More than a million private renters hit with a rent hike in the last month

Posted 23 Sep 2022

Almost 1.1million private renters in England– one in seven–had their rent increased in the last month, a new report from Shelter reveals.  

The charity’s research shows millions of private tenants are stretched to breaking point: one in three (2.6 million adults)are spending at least half their household income on rent. And even more staggeringly, almost 2.5 million renters are either behind or constantly struggling to pay their rent, a figure which has rapidly increased by 45% since April 2022.  

Even before the cost-of-living crisis, private renters were paying the highest housing costs compared to people in social housing or with a mortgage. Shelter is warning that unless the government helps those struggling to pay their rent, a huge surge in homelessness is inevitable. It is urging the government to stop this ticking timebomb by unfreezing housing benefit, which is lagging way behind rents, having been frozen at 2020 levels.  

Shelter’s latest polling, which was conducted by YouGov and funded by Nationwide, also looked at the scale of rent increases in the last year. Of the 3.5 million private tenants who had their rent increased–more than 800,000saw it put up by more than £100 a month, and nearly 200,000 were hit with an eye-watering rise of more than £300 a month.  

The alarming findings mirror what Shelter is seeing through its own frontline services. The charity’s web advice on grants, loans and help to pay rent was viewed every minutes between 1 June and 31 August – a total of just over 25,000 views, an increase of 205% compared with the first three months of the year.  

Polly Neate, Chief Executive of Shelter, said: “With more than a million private tenants hit with a rent hike in just the last month, time is running out.  The already high cost of renting meant tenants were on the ropes trying to keep up with rising food and energy prices. Now runaway rents will deal many renters a knock-out blow.  

“Our emergency helpline advisers are doing everything they can to help people cling onto their homes. We’re at breaking point, too many families won’t be able to keep a roof over their head this winter because they won’t be able to afford to heat their home or pay their rent. 

“To give cash-strapped renters a fighting chance, the Prime Minister must at a minimum urgently unfreeze housing benefit so people can afford to pay their rent or face an explosion in homelessness.”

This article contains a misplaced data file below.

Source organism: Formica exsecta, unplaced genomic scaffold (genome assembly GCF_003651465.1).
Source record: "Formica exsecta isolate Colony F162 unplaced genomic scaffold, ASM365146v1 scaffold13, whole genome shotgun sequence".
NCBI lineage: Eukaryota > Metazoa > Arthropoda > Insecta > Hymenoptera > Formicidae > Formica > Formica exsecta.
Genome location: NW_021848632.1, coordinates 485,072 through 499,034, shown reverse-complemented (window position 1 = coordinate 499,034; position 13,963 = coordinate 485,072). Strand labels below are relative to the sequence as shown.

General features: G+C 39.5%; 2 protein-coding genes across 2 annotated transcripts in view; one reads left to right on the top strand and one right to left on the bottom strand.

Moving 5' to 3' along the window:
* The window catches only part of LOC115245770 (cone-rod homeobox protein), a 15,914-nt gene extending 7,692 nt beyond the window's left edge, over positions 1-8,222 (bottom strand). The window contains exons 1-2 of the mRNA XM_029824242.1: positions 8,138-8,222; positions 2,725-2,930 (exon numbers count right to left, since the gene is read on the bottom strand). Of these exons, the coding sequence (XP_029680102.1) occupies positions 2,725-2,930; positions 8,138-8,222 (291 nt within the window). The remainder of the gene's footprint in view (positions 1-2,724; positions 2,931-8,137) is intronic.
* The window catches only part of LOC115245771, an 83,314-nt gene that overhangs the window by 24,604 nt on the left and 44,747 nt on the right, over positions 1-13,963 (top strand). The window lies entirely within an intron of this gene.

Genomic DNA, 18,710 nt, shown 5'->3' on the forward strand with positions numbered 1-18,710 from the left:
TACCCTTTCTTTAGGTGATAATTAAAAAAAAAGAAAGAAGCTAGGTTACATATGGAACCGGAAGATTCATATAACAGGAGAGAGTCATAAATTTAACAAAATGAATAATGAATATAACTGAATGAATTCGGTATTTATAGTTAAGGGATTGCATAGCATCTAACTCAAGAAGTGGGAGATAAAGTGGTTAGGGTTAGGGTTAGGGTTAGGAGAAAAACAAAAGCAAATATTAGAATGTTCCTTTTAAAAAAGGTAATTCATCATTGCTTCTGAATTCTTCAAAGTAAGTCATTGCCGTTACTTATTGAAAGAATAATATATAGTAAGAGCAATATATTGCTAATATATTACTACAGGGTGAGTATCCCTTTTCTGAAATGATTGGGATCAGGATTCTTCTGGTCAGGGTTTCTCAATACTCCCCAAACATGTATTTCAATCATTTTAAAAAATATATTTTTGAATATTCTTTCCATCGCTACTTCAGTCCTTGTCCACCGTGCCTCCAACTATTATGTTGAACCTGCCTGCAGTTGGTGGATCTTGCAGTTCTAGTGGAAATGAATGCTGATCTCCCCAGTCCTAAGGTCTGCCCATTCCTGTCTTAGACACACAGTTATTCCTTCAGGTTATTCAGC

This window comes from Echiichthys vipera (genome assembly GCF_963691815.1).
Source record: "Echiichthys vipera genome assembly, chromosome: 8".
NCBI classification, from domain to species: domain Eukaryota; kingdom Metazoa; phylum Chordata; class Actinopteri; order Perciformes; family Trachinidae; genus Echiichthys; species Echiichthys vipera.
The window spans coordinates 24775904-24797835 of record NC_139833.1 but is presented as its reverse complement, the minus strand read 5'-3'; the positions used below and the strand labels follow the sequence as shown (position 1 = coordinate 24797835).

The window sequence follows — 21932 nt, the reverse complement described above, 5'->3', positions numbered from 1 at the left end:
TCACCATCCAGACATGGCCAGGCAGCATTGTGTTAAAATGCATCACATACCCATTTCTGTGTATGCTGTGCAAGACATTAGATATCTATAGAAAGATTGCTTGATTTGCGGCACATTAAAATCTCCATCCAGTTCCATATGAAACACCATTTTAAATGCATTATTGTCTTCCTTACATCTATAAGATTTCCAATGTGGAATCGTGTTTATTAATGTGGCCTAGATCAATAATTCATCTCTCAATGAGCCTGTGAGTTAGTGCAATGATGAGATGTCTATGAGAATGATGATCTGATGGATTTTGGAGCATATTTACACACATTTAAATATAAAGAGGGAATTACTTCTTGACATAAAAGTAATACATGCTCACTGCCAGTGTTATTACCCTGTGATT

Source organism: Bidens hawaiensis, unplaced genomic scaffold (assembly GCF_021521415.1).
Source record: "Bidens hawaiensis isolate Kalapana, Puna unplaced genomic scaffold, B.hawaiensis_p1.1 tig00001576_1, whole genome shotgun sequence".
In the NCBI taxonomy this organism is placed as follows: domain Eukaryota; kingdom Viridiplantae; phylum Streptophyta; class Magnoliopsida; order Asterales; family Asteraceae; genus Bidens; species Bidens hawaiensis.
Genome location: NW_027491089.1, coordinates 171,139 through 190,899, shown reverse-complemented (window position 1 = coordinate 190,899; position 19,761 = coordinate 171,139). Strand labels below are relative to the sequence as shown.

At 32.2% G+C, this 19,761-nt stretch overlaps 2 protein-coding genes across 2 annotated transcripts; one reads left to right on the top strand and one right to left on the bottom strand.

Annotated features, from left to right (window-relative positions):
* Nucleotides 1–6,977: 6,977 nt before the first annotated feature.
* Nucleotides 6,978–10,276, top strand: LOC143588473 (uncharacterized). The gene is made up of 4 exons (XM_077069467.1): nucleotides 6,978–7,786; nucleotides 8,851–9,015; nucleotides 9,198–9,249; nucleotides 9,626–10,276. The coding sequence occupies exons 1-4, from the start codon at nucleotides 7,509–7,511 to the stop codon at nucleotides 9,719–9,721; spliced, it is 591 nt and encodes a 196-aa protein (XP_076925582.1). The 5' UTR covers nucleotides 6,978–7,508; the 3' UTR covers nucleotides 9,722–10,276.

Andrew, 38, lives in a one-bedroom flat near Brighton with his partner and shares custody of his children from his previous marriage. He works full time as an engineer. Recently his landlord put his rent up by £155 a month making it unaffordable and forcing him to move. 

“In June my landlord raised by rent by £155, £100 more than we’d previously agreed. I couldn’t afford it and had no choice but to move. With my budget I could only afford a one-bedroom flat in the area, so when my children stay each weekend I sleep on the sofa, my partner sleeps on a camp bed, and the kids sleep in our bed and a bunkbed in the bedroom. 

“Having to move and knowing that our rent could so easily spiral again beyond our means has left my partner in a constant state of anxiety, to the point she needs professional mental health support. I just want my family to have some stability and security.” 

Shelter will continue to do everything it can to help struggling renters to stay in their homes during the cost-of-living crisis. Private tenants with rent arrears should consider talking directly with their landlord or agent to try and negotiate a payment agreement. Anyone who is worried about losing their home can contact the charity for free and expert advice and support by visiting www.shelter.org.uk/get_help 

ENDS

Notes to editors:

All polling figures are based on a YouGov survey for Shelter of 2,031 Private Renters in England. Fieldwork was undertaken between 29 July and 17 August 2022. The survey was carried out Online. The figures have been weighted and are representative of all private rentingadults in England (aged 16+). Population figures have been calculated by Shelter using English Housing Survey data.  

% of Private Renting Adults Number of Private Renting Adults
Private renters who said their rent had increased in the last month13% 1,070,223
Private renters who spend at least half of their monthly household income on their monthly rent 32% 2,605,548
Private renters who are behind or constantly struggling to pay their rent 30% 2,465,526
Private renters who have seen their rent increase in the last year 42% 3,469,082
Renters who have seen their rent increase by more than £100 in the last year 10% 841,946
Renters who have seen their rent increase by more than £300 in the last year 2% 197,044

The comparison with the number of renters behind or constantly struggling to pay their rent is based on a YouGov survey of 1,029 Private Renters in England carried out in April 2022. Fieldwork was carried out between the 1 and 11 April 2022. The survey was carried out online. The figures have been weighted to be representative of private renters in England. 

% of Private Renting Adults Number of Private Renting Adults
Private renters who are behind or constantly struggling to pay their rent 21% 1,697,454

In 2021 the ONS deemed rent to be ‘affordable’ if a household spends less than 30% of its income on rent. 

The latest government data shows mean weekly mortgage payments in 2020-21 were £174 compared to mean weekly rents of £10 for social renters, and £198 for private renters – who pay the most for their homes. Source: English Housing Survey Annex Table 1_10 and 1_11

Shelter website data sourced internally comparing total views of ‘Emergency grants, loans and money help’ between 1 January and 31 March 2022 and 1 June and 31 August 2022. Data access 1 September 2022.